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Post by av500 »

olafhochherz wrote:
av500 wrote:in fact you don't have to send any message at all, the only information you need is which jack is connected to with other jack. so if you use switches inside the jacks you can detect that two switches have been closed or opened one right after the other, this indicated that a cable has been plugged or unplugged - and yes, this fails if you just plug one end of a cable in
Is this also possible when the two modules are connected via a digital bus (at the back)?

or do you suggest to identify connections just by the timing? - thats too error prone.
as you said all modules are just an interface to a program on a computer, so they just need to report jack connects/disconnects to that software.

and yes it is error prone :) but also simple :)

if you want to leave out cables and jacks, just put a button in place of each jack, then connecting means to push two buttons at the same time :)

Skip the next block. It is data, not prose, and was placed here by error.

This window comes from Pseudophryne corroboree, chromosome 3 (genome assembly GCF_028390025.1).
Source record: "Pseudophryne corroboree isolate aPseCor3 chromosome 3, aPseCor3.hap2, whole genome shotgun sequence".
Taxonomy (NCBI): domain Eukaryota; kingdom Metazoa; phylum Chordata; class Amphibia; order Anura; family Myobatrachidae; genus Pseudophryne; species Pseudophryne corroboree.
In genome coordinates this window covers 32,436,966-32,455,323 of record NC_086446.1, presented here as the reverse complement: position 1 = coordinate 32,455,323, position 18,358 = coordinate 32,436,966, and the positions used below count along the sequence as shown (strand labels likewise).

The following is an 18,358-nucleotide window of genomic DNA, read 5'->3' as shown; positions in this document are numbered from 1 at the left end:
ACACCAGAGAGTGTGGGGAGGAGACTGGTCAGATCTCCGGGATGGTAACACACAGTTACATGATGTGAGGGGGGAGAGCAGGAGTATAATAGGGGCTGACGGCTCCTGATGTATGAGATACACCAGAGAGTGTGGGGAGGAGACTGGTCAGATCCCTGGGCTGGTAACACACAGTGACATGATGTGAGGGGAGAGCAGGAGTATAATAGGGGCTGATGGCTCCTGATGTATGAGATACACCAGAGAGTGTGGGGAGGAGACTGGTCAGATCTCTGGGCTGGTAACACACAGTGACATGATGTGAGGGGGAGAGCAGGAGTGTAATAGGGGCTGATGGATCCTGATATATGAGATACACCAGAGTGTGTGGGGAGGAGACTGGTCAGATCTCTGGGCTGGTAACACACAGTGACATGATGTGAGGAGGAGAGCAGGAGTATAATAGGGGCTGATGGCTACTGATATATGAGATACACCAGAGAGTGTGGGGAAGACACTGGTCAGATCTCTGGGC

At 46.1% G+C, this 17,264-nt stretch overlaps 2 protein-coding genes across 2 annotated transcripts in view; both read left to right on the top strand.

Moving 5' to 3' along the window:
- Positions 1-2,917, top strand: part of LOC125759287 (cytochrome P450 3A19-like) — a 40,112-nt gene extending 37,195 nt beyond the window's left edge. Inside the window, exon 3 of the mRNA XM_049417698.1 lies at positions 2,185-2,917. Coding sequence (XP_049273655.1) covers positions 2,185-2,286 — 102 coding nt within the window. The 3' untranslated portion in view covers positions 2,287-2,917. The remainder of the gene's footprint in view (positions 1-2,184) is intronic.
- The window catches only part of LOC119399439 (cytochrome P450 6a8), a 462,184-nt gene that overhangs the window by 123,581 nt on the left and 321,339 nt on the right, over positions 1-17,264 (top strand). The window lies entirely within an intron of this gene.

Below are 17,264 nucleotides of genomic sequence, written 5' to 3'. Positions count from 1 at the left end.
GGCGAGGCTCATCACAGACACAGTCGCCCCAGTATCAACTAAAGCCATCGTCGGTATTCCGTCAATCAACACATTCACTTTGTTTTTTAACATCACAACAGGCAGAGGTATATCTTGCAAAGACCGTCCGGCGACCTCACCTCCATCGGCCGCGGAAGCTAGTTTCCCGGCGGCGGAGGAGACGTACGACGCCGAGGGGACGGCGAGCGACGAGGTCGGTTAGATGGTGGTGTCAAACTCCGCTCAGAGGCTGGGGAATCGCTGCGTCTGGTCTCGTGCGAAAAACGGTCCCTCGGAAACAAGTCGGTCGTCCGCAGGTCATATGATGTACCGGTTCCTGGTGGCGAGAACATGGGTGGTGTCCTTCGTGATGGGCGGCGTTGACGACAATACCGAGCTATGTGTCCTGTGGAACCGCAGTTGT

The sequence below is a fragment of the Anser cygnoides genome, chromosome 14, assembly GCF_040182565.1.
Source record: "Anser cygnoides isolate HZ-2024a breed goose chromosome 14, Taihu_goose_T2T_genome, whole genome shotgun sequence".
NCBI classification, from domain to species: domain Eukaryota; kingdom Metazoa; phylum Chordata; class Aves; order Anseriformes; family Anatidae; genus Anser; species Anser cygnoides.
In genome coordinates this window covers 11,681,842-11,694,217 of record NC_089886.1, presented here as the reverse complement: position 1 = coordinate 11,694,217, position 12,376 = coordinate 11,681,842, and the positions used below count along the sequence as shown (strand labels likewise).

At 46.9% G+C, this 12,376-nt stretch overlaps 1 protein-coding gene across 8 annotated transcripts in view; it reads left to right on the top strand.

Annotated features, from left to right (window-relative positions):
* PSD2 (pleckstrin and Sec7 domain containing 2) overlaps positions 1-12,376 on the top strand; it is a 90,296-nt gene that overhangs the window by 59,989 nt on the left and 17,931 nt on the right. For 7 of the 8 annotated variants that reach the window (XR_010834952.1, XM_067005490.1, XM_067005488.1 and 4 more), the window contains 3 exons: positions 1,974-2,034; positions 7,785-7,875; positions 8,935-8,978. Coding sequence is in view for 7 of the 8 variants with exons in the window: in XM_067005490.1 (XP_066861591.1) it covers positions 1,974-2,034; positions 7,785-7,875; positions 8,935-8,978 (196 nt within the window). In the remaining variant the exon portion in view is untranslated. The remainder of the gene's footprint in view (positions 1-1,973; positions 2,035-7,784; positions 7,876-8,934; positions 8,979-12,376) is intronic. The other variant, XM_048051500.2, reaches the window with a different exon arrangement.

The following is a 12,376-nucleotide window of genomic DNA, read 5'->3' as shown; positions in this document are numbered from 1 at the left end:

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Post by olafhochherz »

as you said all modules are just an interface to a program on a computer, so they just need to report jack connects/disconnects to that software.

and yes it is error prone :) but also simple :)

if you want to leave out cables and jacks, just put a button in place of each jack, then connecting means to push two buttons at the same time :)
Sounds a little bit like the physical equivalent to the programming language whitespace.
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Post by pld »

av500 wrote:if you want to leave out cables and jacks, just put a button in place of each jack, then connecting means to push two buttons at the same time :)